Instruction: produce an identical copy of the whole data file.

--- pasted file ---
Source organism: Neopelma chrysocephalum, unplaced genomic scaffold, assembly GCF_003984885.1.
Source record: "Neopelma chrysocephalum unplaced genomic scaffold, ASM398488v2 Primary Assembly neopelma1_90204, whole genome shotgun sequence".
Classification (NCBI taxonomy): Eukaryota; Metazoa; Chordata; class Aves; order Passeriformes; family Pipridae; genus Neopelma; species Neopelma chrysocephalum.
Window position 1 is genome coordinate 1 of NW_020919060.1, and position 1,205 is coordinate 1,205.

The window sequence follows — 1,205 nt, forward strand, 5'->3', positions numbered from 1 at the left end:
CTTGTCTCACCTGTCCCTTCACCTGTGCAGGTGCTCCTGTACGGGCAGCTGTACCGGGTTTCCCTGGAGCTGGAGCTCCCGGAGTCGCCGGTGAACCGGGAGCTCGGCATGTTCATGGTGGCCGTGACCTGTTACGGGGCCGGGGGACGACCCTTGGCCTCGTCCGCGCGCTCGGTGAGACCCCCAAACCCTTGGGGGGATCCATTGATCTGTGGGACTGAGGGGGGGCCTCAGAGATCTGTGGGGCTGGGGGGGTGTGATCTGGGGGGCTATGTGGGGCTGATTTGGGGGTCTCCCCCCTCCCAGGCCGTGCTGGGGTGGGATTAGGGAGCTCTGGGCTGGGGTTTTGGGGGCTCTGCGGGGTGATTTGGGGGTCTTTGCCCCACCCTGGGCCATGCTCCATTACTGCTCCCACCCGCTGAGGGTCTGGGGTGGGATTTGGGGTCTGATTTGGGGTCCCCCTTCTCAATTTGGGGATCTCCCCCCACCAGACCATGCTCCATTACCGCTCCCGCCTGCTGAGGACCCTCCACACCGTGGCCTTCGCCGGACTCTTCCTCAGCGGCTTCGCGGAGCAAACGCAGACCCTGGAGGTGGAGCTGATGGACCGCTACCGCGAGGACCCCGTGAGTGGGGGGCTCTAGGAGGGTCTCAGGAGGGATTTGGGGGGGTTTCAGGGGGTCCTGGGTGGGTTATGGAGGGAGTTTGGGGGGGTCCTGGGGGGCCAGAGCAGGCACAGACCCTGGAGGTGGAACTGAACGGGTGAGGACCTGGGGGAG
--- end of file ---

Source organism: Neopelma chrysocephalum, unplaced genomic scaffold, assembly GCF_003984885.1.
Source record: "Neopelma chrysocephalum unplaced genomic scaffold, ASM398488v2 Primary Assembly neopelma1_90204, whole genome shotgun sequence".
Classification (NCBI taxonomy): Eukaryota; Metazoa; Chordata; class Aves; order Passeriformes; family Pipridae; genus Neopelma; species Neopelma chrysocephalum.
Window position 1 is genome coordinate 1 of NW_020919060.1, and position 1,205 is coordinate 1,205.

The window sequence follows — 1,205 nt, forward strand, 5'->3', positions numbered from 1 at the left end:
CTTGTCTCACCTGTCCCTTCACCTGTGCAGGTGCTCCTGTACGGGCAGCTGTACCGGGTTTCCCTGGAGCTGGAGCTCCCGGAGTCGCCGGTGAACCGGGAGCTCGGCATGTTCATGGTGGCCGTGACCTGTTACGGGGCCGGGGGACGACCCTTGGCCTCGTCCGCGCGCTCGGTGAGACCCCCAAACCCTTGGGGGGATCCATTGATCTGTGGGACTGAGGGGGGGCCTCAGAGATCTGTGGGGCTGGGGGGGTGTGATCTGGGGGGCTATGTGGGGCTGATTTGGGGGTCTCCCCCCTCCCAGGCCGTGCTGGGGTGGGATTAGGGAGCTCTGGGCTGGGGTTTTGGGGGCTCTGCGGGGTGATTTGGGGGTCTTTGCCCCACCCTGGGCCATGCTCCATTACTGCTCCCACCCGCTGAGGGTCTGGGGTGGGATTTGGGGTCTGATTTGGGGTCCCCCTTCTCAATTTGGGGATCTCCCCCCACCAGACCATGCTCCATTACCGCTCCCGCCTGCTGAGGACCCTCCACACCGTGGCCTTCGCCGGACTCTTCCTCAGCGGCTTCGCGGAGCAAACGCAGACCCTGGAGGTGGAGCTGATGGACCGCTACCGCGAGGACCCCGTGAGTGGGGGGCTCTAGGAGGGTCTCAGGAGGGATTTGGGGGGGTTTCAGGGGGTCCTGGGTGGGTTATGGAGGGAGTTTGGGGGGGTCCTGGGGGGCCAGAGCAGGCACAGACCCTGGAGGTGGAACTGAACGGGTGAGGACCTGGGGGAG